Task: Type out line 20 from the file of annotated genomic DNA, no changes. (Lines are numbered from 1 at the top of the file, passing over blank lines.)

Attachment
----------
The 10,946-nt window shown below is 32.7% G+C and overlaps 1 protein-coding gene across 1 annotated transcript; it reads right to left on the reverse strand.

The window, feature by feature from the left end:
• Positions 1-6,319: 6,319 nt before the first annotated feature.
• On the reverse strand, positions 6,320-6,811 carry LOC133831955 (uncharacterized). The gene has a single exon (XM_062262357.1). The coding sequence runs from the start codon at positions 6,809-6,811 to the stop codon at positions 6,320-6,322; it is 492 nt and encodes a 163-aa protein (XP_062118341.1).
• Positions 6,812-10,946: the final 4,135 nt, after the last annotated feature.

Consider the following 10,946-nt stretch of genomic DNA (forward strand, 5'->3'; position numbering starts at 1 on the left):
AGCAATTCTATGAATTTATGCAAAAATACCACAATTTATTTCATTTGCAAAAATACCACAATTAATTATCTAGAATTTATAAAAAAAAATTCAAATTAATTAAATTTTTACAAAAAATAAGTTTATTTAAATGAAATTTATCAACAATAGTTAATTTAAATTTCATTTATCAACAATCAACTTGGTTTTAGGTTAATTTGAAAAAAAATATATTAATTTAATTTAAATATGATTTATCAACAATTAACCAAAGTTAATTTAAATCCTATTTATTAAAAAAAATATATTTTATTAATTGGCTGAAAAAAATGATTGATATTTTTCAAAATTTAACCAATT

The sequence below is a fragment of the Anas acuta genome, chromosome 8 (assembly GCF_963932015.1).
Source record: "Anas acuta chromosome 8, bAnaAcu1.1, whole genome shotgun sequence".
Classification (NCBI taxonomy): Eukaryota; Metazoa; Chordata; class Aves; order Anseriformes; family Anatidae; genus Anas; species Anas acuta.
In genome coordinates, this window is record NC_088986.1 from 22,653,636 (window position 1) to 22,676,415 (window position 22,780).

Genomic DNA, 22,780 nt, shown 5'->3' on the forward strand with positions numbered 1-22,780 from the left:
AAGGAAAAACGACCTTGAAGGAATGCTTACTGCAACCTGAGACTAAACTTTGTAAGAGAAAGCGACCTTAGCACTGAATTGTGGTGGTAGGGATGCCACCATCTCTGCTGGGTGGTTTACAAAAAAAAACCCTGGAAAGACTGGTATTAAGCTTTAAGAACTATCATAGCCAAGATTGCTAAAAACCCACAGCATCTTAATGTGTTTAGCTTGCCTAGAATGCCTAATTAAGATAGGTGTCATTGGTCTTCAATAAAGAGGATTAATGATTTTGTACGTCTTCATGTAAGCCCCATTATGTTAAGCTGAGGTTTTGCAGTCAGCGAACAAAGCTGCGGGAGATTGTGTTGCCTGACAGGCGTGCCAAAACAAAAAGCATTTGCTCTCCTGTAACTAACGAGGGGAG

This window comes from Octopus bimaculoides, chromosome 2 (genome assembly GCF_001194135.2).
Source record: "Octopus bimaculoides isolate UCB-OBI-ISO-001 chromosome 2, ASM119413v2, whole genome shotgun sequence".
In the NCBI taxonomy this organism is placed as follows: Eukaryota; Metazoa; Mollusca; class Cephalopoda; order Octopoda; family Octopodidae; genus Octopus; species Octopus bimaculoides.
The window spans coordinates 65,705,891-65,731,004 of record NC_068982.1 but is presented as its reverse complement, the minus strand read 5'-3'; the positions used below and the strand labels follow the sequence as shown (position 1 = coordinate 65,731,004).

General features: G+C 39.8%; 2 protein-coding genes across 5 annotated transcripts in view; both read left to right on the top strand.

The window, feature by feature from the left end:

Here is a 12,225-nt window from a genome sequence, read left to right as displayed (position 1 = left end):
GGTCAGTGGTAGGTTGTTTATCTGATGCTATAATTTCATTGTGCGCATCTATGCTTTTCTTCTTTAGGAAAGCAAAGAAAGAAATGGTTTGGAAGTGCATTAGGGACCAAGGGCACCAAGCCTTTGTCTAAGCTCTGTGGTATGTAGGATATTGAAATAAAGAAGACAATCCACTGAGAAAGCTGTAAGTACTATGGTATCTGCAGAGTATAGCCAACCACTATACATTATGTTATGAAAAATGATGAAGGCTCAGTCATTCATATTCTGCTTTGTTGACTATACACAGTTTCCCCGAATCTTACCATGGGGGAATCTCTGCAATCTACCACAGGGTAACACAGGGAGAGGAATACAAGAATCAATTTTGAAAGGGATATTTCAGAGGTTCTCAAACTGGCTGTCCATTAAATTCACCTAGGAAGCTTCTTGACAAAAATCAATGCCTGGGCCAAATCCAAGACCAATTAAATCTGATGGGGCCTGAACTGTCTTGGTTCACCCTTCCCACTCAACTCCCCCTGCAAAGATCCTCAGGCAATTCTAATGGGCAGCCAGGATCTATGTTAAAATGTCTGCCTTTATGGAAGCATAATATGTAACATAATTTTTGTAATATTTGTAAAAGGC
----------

Here is a 12,225-nt window from a genome sequence, read left to right as displayed (position 1 = left end):